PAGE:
Yes to MassHealth Reform, No to "Conversion Therapy"

MHA Submits Budget Priorities to Legislative Leaders

As the Massachusetts House and Senate begin to construct their FY2020 budget proposals, MHA, in consultation with its members, is calling attention to a series of priorities, including ongoing concerns related to the MassHealth program, and funding for the Health Safety Net Trust Fund and disproportionate share hospitals.

In recent years, MassHealth reimbursements have been held flat or have declined, most notably for outpatient services and outlier payments for the unexpectedly high cost of providing care to the most complex, highest-need MassHealth patients.  Additionally, the statutorily required yearly transfer of state funds to the Health Safety Net (HSN) Trust Fund has not been made since FY15.  Assessments on acute care hospitals, ambulatory service providers, and surcharge payers (insurers and large employers), fund the HSN. However, hospitals are financially responsible for any funding shortfall in the program. Due to continued shortfalls, MHA has requested that the state increase – and guarantee – its commitment to the HSN.

“Extraordinary care provided to the most complex patients carries with it the need for extraordinary support,” MHA President & CEO Steve Walsh wrote to Rep. Aaron Michlewitz (D-Boston), the chairman of the House Ways & Means Committee, and Sen. Michael Rodrigues (D-Westport), chairman of Senate Ways & Means.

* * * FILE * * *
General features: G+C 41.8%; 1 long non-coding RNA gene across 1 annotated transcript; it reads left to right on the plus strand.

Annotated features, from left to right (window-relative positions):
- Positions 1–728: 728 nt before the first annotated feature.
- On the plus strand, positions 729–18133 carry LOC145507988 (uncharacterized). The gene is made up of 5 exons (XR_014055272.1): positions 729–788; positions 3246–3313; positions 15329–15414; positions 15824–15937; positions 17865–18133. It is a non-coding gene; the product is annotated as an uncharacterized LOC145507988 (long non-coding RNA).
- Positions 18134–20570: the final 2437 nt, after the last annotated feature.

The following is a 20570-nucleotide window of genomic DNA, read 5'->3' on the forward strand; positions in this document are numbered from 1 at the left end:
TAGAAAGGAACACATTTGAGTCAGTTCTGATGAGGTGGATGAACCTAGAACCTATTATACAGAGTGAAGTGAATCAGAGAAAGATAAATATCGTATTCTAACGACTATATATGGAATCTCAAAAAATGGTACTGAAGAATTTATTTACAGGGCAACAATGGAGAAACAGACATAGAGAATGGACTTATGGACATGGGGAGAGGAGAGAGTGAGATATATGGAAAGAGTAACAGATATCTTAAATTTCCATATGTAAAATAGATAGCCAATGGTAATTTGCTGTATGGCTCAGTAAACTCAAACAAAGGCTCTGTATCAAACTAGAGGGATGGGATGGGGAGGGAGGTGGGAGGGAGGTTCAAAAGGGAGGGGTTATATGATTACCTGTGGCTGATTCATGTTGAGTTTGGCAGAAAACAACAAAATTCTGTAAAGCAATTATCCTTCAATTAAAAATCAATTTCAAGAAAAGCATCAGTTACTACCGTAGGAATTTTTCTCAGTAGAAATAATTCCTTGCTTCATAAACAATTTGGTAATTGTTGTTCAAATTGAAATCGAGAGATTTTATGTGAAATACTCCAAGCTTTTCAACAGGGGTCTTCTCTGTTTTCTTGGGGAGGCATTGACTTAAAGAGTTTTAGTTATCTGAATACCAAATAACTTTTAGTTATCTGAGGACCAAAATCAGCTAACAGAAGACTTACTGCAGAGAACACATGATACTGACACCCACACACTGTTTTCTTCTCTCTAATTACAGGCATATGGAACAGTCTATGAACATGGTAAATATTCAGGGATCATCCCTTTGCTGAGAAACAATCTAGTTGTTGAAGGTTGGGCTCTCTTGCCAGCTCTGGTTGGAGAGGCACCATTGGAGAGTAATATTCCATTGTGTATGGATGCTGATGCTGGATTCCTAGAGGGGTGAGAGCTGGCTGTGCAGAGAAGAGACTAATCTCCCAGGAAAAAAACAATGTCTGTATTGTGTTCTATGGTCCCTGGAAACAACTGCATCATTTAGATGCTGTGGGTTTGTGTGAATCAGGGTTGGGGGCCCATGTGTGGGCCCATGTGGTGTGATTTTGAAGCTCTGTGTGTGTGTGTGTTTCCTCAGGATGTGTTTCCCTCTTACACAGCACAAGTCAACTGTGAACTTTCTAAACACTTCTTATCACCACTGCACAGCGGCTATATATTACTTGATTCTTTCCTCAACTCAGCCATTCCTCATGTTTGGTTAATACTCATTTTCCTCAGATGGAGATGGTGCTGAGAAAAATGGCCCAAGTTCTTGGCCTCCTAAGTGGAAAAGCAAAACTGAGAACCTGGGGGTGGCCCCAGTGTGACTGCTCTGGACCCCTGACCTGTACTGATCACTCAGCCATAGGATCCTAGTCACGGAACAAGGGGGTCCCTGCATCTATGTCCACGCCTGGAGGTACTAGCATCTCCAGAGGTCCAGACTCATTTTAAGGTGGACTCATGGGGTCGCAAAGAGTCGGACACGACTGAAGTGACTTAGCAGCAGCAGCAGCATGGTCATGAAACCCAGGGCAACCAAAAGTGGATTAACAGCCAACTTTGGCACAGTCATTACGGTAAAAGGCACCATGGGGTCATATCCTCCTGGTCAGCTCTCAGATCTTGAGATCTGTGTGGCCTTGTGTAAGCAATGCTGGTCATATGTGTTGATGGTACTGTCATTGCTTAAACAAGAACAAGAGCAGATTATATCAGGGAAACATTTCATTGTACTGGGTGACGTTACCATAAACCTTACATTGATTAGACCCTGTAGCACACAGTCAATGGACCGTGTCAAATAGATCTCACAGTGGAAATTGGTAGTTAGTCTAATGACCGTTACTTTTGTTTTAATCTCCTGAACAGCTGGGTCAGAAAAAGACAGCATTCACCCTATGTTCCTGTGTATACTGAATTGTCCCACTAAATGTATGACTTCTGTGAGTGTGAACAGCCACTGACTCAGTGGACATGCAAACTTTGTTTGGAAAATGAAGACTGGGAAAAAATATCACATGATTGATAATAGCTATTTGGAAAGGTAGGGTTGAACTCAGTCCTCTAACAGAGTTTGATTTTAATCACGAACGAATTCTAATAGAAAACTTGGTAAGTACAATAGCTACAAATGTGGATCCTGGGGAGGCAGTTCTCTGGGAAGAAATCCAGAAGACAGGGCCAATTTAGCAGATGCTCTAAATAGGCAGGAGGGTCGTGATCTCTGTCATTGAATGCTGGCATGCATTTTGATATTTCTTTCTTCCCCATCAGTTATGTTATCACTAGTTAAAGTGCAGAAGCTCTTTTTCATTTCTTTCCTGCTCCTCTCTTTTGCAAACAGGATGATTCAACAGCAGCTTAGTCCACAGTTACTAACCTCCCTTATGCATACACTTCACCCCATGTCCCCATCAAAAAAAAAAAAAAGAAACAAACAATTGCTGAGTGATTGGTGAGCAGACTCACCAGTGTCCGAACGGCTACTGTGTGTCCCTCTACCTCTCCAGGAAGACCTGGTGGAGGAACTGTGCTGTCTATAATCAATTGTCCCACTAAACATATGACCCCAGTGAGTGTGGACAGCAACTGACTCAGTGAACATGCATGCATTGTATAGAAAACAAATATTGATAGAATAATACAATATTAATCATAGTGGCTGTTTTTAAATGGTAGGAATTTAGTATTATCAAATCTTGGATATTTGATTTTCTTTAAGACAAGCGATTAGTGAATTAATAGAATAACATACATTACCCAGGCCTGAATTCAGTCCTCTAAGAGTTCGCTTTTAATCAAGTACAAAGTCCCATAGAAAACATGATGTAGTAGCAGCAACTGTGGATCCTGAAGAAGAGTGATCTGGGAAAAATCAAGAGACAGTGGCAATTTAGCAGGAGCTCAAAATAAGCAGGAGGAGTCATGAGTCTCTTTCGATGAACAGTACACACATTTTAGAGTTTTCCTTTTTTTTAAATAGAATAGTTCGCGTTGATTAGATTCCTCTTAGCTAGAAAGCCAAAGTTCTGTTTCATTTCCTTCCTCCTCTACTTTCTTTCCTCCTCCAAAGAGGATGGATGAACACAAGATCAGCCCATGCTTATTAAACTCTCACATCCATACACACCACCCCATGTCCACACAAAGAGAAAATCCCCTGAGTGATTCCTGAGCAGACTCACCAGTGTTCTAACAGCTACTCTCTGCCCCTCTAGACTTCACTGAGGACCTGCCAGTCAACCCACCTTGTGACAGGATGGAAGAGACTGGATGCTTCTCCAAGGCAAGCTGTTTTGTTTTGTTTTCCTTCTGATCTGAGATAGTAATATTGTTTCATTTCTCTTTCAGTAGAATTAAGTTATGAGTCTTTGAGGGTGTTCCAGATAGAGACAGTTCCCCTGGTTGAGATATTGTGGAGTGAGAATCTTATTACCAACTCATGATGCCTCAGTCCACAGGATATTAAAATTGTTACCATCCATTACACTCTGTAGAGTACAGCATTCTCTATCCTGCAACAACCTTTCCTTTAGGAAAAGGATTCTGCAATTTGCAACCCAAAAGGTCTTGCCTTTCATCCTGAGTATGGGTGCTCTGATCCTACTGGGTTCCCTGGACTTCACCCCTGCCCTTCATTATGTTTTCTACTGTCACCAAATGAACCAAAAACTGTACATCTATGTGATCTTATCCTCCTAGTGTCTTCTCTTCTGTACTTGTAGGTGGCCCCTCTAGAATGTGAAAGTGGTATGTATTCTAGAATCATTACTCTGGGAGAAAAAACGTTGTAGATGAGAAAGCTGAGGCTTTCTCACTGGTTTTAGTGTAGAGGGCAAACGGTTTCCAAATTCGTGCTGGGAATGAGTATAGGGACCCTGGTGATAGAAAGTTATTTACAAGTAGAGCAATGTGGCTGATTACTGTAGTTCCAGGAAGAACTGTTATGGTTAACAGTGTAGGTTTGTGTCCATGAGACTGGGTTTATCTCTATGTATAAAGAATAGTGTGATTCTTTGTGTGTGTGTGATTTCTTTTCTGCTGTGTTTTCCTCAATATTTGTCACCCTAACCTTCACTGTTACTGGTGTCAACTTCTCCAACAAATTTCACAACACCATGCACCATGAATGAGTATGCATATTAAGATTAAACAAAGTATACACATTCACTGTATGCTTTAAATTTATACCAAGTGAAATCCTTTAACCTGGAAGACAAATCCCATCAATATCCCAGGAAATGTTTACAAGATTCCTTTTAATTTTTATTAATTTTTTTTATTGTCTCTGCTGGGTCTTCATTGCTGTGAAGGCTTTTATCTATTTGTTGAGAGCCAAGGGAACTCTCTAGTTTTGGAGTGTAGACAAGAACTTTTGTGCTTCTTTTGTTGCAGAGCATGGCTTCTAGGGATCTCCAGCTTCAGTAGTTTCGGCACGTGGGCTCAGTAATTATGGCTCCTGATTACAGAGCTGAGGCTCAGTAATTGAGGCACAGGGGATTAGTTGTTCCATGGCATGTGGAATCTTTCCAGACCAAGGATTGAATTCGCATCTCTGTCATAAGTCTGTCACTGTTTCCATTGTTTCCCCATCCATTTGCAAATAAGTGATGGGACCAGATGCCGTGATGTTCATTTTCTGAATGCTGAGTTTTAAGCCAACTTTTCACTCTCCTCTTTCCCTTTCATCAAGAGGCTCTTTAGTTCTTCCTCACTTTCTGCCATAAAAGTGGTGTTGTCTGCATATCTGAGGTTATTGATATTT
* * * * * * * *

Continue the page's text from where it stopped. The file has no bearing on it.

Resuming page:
MHA is also seeking a 2% increase to reimbursement rates paid to disproportionate share hospitals (DSH) as well as a supplemental payment for DSH providers that offer significant behavioral health services; and an inflation update to rates paid to chronic disease and rehabilitation hospitals. (The governor’s proposed budget released in January contains no such updates.) Walsh’s letter also seeks language changes to new MassHealth telemedicince coverage options to ensure that all MassHealth members, including those in the fee-for-service plans, have access to behavioral health services where a distant provider is located in a hospital outpatient department.

In his letter to Michlewitz and Rodrigues, Walsh wrote that collaborative relationship between hospitals and the legislature “is not only important in addressing hospital-specific issues, but also in advancing our shared goals of maintaining affordable healthcare coverage, adequately supporting those who provide care, improving the delivery of healthcare, and aligning the healthcare finance system to better support delivery systems and coverage reforms.”

MHA Submits Testimony Supporting Ban on "Conversion Therapy"

Last week, MHA submitted testimony strongly supporting a bill (HB 140) filed by Rep. Kay Khan (D-Newton) that would prohibit any licensed medical, mental health, or human service professional from engaging with a minor in so-called conversion therapy – that is, attempting to change a minor’s sexual orientation or sincerely held conviction about gender.